BOSTON COLLEGE
Boston College Third World Law Journal

Student
Publications

Volume 21 2001 Number 1

[Pages 1-34]
THE HYDRA HATH BUT ONE HEAD: THE SOCIO-CULTURAL DIMENSIONS OF THE AIDS EPIDEMIC & WOMEN'S RIGHT TO HEALTH
J.M. Spectar*

Abstract:  The AIDS pandemic is exacting a heavy toll on women and girls in developing countries. The collusion of myriad social and cultural forces at the epicenter of the pandemic, to the detriment of women’s health, heightens the need for an international focus on women’s human rights and HIV/AIDS. It appears there is an inextricable nexus between certain socio-cultural practices and women’s vulnerability to HIV/AIDS. Further, there is mounting evidence that women’s vulnerability to disease is exacerbated by governmental policies that condone or institutionalize the marginalization of women. Yet, despite its multifarious causes, catalysts and consequences, the AIDS pandemic, like the Hydra of ancient lore, can be vanquished. Humankind can, and must, marshal a Herculean effort to defeat this global threat to women’s health and well being. In this article, the author argues that to be successful, the campaign against AIDS must adopt a holistic approach to women’s health that reflects an awareness of the interlocking structural and contextual determinants affecting the actualization of the right to health.

[Pages 35-68]
RACISM AND HEALTH CARE IN AMERICA: LEGAL RESPONSES TO RACIAL DISPARITIES IN THE ALLOCATION OF KIDNEYS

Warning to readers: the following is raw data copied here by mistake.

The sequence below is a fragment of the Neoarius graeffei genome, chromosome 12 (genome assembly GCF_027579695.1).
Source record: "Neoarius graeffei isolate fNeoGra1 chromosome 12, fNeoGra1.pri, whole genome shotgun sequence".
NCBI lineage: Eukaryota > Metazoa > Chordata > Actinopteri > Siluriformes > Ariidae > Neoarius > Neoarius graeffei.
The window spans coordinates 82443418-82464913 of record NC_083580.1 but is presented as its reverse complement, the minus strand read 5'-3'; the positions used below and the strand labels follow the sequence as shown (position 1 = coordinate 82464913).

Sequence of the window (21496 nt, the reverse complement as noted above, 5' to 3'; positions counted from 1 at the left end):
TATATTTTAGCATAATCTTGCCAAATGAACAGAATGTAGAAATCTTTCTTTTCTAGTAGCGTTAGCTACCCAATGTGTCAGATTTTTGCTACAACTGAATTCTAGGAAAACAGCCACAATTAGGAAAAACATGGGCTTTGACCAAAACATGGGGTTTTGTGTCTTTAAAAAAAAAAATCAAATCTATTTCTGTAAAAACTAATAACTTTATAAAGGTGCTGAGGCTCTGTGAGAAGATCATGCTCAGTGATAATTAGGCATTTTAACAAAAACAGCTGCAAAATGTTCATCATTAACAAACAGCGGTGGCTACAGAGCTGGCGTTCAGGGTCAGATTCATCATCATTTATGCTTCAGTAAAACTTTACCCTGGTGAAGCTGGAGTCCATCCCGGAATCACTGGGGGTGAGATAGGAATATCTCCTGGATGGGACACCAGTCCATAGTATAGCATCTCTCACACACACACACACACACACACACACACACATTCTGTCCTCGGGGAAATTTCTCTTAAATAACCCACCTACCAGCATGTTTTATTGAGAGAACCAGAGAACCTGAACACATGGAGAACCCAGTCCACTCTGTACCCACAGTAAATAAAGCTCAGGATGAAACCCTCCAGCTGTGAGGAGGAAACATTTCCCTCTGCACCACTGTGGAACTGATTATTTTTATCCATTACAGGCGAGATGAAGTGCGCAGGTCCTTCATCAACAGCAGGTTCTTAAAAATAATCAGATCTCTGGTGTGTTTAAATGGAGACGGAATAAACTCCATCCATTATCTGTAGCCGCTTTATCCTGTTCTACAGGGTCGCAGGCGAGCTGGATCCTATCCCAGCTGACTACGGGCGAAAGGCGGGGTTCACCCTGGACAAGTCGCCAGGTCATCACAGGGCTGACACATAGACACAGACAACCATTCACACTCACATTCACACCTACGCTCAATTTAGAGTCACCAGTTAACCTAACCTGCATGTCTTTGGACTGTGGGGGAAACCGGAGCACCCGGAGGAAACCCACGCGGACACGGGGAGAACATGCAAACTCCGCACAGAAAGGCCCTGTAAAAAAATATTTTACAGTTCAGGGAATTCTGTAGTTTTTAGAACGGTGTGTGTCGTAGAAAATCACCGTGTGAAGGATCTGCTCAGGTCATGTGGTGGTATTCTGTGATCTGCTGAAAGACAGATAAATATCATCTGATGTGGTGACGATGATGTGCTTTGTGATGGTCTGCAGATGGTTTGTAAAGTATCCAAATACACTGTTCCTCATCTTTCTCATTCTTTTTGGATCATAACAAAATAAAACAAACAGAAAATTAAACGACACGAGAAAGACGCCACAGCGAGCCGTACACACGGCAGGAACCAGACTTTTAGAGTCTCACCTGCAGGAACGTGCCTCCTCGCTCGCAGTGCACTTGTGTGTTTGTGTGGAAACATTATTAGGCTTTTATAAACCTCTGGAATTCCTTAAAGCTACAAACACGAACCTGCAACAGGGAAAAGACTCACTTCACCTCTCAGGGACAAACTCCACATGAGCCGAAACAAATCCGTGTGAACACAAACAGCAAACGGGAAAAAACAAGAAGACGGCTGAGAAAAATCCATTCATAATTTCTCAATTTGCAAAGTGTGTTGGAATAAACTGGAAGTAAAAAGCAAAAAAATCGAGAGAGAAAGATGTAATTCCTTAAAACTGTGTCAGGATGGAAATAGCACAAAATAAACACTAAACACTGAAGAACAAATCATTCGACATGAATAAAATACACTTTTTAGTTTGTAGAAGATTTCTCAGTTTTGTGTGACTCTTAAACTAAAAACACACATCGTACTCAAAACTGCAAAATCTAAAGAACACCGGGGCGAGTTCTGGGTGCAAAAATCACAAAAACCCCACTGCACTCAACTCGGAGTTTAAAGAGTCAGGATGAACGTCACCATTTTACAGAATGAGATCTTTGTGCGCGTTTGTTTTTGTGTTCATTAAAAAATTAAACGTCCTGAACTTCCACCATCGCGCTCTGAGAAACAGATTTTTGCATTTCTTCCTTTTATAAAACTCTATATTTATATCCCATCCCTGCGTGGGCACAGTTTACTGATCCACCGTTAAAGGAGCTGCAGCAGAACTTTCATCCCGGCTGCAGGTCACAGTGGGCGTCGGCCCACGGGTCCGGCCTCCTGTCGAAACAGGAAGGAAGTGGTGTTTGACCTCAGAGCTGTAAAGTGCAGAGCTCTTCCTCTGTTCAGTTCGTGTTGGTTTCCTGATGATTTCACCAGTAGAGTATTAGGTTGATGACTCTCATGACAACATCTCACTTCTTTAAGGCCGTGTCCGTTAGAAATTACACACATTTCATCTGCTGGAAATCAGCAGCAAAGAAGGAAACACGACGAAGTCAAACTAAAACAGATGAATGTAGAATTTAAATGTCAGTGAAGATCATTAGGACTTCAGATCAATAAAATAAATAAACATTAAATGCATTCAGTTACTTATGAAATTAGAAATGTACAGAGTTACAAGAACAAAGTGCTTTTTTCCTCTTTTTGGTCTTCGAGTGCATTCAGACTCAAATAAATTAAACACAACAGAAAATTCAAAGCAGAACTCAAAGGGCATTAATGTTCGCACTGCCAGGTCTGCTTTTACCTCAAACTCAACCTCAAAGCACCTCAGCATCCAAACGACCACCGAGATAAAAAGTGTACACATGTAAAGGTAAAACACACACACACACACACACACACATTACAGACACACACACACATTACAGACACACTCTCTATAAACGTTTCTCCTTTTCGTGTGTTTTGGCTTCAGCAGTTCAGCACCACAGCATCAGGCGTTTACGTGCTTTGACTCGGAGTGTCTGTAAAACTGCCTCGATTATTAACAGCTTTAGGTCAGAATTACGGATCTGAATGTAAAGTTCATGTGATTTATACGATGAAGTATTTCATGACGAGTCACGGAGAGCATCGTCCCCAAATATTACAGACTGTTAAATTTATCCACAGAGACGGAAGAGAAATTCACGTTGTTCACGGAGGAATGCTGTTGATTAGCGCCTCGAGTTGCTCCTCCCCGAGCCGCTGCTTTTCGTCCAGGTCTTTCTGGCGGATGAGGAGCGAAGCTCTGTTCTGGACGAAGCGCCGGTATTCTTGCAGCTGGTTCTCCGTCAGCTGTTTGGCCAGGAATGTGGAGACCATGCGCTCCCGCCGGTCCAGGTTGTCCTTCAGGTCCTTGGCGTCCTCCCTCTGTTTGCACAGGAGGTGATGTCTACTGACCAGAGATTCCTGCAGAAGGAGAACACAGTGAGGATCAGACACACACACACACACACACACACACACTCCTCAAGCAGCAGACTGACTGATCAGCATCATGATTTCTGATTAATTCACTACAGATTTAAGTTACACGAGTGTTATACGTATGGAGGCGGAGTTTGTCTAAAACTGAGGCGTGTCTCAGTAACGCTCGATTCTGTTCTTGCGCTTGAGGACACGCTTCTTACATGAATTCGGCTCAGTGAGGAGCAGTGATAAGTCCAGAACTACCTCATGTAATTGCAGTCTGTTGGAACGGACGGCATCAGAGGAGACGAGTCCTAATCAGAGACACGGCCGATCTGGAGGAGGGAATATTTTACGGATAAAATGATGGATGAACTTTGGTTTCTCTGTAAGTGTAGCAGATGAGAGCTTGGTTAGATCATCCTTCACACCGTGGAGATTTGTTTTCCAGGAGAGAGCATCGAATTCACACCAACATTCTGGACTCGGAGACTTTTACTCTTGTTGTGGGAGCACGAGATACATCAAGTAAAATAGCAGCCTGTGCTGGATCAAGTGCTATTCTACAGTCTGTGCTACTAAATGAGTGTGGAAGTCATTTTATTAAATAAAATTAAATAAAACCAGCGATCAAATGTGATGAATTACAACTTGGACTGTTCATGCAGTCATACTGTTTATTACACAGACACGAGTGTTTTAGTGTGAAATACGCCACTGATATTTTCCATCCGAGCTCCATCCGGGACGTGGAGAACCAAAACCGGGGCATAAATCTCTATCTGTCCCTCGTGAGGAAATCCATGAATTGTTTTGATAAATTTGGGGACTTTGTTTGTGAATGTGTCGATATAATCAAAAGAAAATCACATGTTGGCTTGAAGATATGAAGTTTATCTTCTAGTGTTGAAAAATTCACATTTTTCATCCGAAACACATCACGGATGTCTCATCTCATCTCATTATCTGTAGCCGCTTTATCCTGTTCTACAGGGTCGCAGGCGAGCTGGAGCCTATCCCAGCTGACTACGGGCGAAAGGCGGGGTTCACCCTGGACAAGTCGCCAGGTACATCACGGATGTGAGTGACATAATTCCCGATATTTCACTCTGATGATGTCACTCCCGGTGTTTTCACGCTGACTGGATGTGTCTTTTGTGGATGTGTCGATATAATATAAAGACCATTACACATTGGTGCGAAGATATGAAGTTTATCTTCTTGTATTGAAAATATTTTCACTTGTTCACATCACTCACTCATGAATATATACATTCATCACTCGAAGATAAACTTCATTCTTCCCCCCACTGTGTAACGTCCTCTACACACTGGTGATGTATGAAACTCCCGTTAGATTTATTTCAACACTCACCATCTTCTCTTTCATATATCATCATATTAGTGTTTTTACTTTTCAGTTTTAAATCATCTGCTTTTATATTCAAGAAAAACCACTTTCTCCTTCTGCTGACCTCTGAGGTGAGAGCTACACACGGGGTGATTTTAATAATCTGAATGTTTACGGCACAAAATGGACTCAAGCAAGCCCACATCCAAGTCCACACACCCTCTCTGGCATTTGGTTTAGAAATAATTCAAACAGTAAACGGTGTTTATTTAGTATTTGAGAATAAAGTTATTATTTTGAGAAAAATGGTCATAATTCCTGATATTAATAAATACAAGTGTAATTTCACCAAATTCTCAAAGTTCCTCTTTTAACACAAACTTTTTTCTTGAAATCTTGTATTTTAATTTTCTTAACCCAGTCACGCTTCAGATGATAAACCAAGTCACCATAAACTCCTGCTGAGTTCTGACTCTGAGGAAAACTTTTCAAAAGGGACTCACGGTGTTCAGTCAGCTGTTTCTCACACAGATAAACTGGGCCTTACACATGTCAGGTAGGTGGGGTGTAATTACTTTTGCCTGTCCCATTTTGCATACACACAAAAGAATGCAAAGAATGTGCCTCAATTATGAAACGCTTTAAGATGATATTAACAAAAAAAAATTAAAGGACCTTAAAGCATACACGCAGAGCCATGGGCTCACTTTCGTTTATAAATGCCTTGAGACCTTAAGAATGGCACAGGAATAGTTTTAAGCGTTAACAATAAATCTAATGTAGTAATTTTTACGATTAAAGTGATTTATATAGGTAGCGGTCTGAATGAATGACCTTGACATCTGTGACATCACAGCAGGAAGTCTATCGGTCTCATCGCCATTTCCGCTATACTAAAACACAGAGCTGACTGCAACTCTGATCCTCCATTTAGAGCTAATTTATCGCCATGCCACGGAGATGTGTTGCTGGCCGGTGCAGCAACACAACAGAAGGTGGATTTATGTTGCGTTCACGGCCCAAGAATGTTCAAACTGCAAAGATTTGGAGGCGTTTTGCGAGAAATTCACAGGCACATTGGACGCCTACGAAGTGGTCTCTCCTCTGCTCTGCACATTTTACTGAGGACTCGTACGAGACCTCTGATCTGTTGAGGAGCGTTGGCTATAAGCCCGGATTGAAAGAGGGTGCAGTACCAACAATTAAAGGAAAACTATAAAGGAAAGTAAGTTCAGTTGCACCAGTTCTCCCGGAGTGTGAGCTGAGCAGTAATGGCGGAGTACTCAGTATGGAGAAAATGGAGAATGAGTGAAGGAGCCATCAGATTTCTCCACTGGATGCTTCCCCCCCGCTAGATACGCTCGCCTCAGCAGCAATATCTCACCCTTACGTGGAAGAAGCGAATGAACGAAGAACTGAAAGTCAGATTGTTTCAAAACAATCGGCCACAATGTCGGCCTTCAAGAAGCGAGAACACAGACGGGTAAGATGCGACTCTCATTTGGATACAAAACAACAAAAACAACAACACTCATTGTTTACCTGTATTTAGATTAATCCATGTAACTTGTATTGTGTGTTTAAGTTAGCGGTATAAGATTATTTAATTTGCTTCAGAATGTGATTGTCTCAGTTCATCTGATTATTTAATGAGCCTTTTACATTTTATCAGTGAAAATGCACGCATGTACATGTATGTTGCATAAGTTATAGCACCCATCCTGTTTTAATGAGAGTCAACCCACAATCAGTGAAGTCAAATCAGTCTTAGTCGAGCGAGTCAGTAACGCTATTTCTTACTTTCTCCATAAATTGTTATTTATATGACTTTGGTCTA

Cara A. Fauci*

Abstract:  African Americans have long been subjected to racism within the health care sector of the United States. During earlier eras of American history, including the pre-Civil War, Reconstruction and Jim Crow time periods, blatant racism in the health care sector was prevalent. Following the Civil Rights Movement of the 1960s, more overt forms of racism dissipated. Now, at the dawn of the twenty-first century, racism within the health care industry manifests itself in more subtle forms. A modern day example of the abominable and often governmentally sanctioned health care that African Americans receive is racial discrimination in the allocation of transplantable kidneys. Despite having a greater incidence of kidney failure than European Americans, African Americans are less likely to be the recipients of transplantable kidneys and spend considerably longer periods of time on kidney allocation waiting lists than European Americans. This Note proposes and analyzes various responses to disparities in kidney allocation on the basis of race including public education, organ donation publicity campaigns, presumed consent to donation laws, the creation of criteria for placement on an United Network for Organ Sharing kidney allocation waiting list, alteration of kidney allocation guidelines, and litigation under both the Equal Protection Clause of the United States Constitution and Title VI of the Civil Rights of 1964.

[Pages 69-104]
THE AYAHUASCA PATENT REVOCATION: RAISING QUESTIONS ABOUT CURRENT U.S. PATENT POLICY
Leanne M. Fecteau*